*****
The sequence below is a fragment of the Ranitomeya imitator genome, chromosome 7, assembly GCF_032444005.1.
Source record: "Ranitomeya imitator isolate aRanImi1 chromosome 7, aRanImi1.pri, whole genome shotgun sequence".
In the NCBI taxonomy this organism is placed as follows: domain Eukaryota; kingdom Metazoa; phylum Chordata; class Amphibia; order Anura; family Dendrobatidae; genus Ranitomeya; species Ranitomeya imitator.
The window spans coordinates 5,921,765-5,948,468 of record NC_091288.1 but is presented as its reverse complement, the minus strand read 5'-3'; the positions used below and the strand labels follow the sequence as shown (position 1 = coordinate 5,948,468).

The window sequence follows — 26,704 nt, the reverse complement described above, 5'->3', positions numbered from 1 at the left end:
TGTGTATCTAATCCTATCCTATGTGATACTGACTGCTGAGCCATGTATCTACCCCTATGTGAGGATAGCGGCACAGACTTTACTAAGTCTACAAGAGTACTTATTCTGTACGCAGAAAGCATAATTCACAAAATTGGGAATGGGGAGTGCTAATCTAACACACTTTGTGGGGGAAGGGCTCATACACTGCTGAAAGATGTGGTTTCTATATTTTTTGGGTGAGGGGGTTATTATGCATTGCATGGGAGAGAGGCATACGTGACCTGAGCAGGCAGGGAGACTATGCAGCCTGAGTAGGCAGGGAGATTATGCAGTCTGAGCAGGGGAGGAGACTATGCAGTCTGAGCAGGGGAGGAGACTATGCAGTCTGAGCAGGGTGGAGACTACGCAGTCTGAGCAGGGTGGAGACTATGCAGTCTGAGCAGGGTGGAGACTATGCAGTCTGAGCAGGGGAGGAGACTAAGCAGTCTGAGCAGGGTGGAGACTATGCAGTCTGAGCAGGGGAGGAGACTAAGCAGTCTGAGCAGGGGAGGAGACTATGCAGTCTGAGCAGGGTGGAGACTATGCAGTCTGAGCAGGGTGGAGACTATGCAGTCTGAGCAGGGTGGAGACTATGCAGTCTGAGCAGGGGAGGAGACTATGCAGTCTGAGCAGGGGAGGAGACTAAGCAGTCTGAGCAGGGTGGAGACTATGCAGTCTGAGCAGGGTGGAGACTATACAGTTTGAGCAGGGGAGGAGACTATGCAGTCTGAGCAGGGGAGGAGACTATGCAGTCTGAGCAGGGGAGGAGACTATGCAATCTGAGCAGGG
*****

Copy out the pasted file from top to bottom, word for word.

The sequence below is a fragment of the Ranitomeya imitator genome, chromosome 7, assembly GCF_032444005.1.
Source record: "Ranitomeya imitator isolate aRanImi1 chromosome 7, aRanImi1.pri, whole genome shotgun sequence".
In the NCBI taxonomy this organism is placed as follows: domain Eukaryota; kingdom Metazoa; phylum Chordata; class Amphibia; order Anura; family Dendrobatidae; genus Ranitomeya; species Ranitomeya imitator.
The window spans coordinates 5,921,765-5,948,468 of record NC_091288.1 but is presented as its reverse complement, the minus strand read 5'-3'; the positions used below and the strand labels follow the sequence as shown (position 1 = coordinate 5,948,468).

The window sequence follows — 26,704 nt, the reverse complement described above, 5'->3', positions numbered from 1 at the left end:
TGTGTATCTAATCCTATCCTATGTGATACTGACTGCTGAGCCATGTATCTACCCCTATGTGAGGATAGCGGCACAGACTTTACTAAGTCTACAAGAGTACTTATTCTGTACGCAGAAAGCATAATTCACAAAATTGGGAATGGGGAGTGCTAATCTAACACACTTTGTGGGGGAAGGGCTCATACACTGCTGAAAGATGTGGTTTCTATATTTTTTGGGTGAGGGGGTTATTATGCATTGCATGGGAGAGAGGCATACGTGACCTGAGCAGGCAGGGAGACTATGCAGCCTGAGTAGGCAGGGAGATTATGCAGTCTGAGCAGGGGAGGAGACTATGCAGTCTGAGCAGGGGAGGAGACTATGCAGTCTGAGCAGGGTGGAGACTACGCAGTCTGAGCAGGGTGGAGACTATGCAGTCTGAGCAGGGTGGAGACTATGCAGTCTGAGCAGGGGAGGAGACTAAGCAGTCTGAGCAGGGTGGAGACTATGCAGTCTGAGCAGGGGAGGAGACTAAGCAGTCTGAGCAGGGGAGGAGACTATGCAGTCTGAGCAGGGTGGAGACTATGCAGTCTGAGCAGGGTGGAGACTATGCAGTCTGAGCAGGGTGGAGACTATGCAGTCTGAGCAGGGGAGGAGACTATGCAGTCTGAGCAGGGGAGGAGACTAAGCAGTCTGAGCAGGGTGGAGACTATGCAGTCTGAGCAGGGTGGAGACTATACAGTTTGAGCAGGGGAGGAGACTATGCAGTCTGAGCAGGGGAGGAGACTATGCAGTCTGAGCAGGGGAGGAGACTATGCAATCTGAGCAGGG